This is the first line that made me think Bernhardt not only didn’t know about the Mets, but maybe was some Brit who doesn’t know anything about baseball at all.  If you have a top prospect who needs to work on something, you don’t bring him to the Major Leagues to have him “split time” or be a utility guy. You send him to Triple-A so he can work on his craft. The same thing happens with every team around baseball, with just about every prospect who a team thinks is worth something.

That Flores was not promoted to ride the pine is an endorsement of his ability.

This organizational juggling routine wouldn’t be a big deal if Flores was hitting … But in 375 MLB plate appearances, Flores is only batting .240/.275/.356 (.631 OPS).

Well, if you want to base things on 375 MLB plate appearances, rather than thousands of plate appearances in the minor leagues, sure. Not to mention that Flores was being jerked constantly between defensive positions and being benched regularly — a fact which Bernhardt acknowledges when heit fits his narrative but ignores when it might help to explain Flores’s early struggles.

I suppose if you’d like to judge players on their first few hundred at bats in the major leagues, you’d have no interest in Pee Wee Reese, Al Simmons, Paul Molitor, Ryne Sandberg, George Brett, or Rod Carew, all Hall of Famers, all who posted OPS+ of less than 100 in their age 21 and/or 22 seasons. These are not just stars — these are Hall of Famers.  Here are some players who posted an OPS within +/- 5 points of Flores in their age 22 season as rookies: Bert Campaneris, Shawon Dunston, Howie Kendrick, Lenny Dykstra, Marcell Ozuna, Bernie Williams. Even Jose Reyes hit .269/.294/.383 for an OPS+ of 78, worse than Flores, over his first 962 plate appearances.

Dismissing a prospect on his first 375 plate appearances is just dumb, outright.

It might also be acceptable if the team was rebuilding, but it’s not: New York finished 2014 tied for second place in a division that has mostly stepped backwards or tread water this offseason.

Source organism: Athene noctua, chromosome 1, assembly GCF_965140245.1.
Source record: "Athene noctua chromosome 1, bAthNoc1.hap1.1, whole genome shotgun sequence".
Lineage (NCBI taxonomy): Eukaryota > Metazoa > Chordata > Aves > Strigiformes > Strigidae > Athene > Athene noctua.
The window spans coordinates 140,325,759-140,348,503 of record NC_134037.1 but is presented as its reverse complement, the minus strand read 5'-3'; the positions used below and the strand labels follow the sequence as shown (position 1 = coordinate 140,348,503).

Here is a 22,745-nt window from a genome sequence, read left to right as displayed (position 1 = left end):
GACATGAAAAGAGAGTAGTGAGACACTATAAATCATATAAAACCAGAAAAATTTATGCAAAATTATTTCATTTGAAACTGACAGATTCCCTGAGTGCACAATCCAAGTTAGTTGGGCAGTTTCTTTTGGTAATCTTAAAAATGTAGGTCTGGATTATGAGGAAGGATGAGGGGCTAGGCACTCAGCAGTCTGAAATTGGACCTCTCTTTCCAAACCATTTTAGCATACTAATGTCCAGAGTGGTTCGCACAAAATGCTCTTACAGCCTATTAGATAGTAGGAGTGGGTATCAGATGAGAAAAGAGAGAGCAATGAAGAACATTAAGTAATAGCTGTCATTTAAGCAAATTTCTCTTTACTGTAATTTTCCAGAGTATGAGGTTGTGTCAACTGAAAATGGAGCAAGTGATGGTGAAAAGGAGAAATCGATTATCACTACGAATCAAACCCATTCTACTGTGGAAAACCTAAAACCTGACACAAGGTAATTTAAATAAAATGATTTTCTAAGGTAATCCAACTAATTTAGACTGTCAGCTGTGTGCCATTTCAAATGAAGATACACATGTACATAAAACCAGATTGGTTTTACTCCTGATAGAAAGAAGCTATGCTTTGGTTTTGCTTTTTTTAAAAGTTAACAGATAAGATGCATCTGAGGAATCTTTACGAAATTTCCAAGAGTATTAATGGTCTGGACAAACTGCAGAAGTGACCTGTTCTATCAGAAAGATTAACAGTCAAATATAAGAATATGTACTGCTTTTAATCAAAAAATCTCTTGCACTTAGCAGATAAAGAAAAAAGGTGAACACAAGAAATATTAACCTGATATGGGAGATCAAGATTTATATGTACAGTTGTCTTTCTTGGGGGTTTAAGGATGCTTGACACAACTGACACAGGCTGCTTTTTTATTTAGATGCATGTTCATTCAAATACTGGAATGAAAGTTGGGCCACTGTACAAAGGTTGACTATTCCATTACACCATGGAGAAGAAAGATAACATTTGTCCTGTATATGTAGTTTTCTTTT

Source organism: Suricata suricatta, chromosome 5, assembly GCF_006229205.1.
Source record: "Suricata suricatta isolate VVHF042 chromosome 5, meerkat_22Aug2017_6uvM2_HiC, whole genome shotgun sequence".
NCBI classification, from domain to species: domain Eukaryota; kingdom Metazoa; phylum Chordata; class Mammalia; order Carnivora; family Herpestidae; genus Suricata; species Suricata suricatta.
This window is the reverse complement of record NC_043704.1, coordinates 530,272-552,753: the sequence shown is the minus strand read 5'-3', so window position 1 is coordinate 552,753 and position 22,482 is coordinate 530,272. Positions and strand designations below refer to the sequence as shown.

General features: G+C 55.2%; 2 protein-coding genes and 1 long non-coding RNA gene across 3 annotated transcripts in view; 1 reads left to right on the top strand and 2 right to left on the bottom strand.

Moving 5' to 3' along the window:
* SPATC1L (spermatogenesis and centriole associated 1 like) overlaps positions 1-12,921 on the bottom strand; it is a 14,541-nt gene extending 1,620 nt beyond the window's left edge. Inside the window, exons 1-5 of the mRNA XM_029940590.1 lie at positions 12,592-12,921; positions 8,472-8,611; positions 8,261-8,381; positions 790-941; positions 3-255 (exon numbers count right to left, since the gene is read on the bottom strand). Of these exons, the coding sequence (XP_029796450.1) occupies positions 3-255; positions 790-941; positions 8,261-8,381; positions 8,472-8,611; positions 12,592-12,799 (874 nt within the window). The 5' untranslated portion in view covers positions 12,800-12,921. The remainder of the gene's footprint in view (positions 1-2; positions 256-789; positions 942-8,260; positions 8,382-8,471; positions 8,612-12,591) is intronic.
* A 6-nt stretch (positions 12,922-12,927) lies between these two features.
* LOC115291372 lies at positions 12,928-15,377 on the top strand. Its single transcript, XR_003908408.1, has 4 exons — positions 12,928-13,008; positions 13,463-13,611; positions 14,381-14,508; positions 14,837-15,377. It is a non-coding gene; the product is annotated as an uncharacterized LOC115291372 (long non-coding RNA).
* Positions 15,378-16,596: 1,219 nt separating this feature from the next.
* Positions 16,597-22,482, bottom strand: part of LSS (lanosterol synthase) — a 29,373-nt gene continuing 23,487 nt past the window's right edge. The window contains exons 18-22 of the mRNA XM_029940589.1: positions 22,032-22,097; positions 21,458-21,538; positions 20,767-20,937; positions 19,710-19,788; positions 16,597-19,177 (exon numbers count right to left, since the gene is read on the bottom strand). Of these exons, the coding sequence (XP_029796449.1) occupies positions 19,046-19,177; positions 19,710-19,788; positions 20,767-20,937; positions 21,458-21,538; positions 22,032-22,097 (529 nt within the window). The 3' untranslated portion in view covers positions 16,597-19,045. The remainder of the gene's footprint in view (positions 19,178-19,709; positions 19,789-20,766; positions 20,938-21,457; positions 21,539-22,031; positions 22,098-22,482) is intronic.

Funny how he says “tied for second place” rather than “below .500” or “79 wins.” This is just deceptive. It doesn’t invalidate his underlying point — that the Mets are close enough to “go for it” — but jeez, man, do you have to be such a worm to make your argument?

Stephen Drew, who signed with the Yankees to play second base but is still a competent shortstop? $5m.

Drew his .179 last year.  .179!! Yet he thinks Flores’s .240 average, as a 22 year old, is bad …

Wilmer Flores is not a credible shortstop. He’s not even demonstrably a league-average bat.

Opinion couched as fact, and clearly inconsistent with the sentence before about Drew. There are plenty of reasons to give it a shot with Flores – legitimate baseball reasons.

Listen, there is a lot of truth in the Guardian article. He’s right when he points out how absurd it was for Flores to be recalled, benched, demoted, recalled, and then shuffled from shortstop to second base in a season that didn’t matter. He shares the same sentiment as a lot of fans and observers when he says that Mets ownership is an embarrassment. He’s right when he says this:

It’s sad. These Mets could’ve been something in 2015 with a reasonable budget.

But overall, Bernhardt, if you want to write a hatchet piece about the Mets, at least sound like you know anything about baseball in general, or the team that you’re covering, so that people who matter will listen to you.

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Brian Mangan is an attorney living in New York City.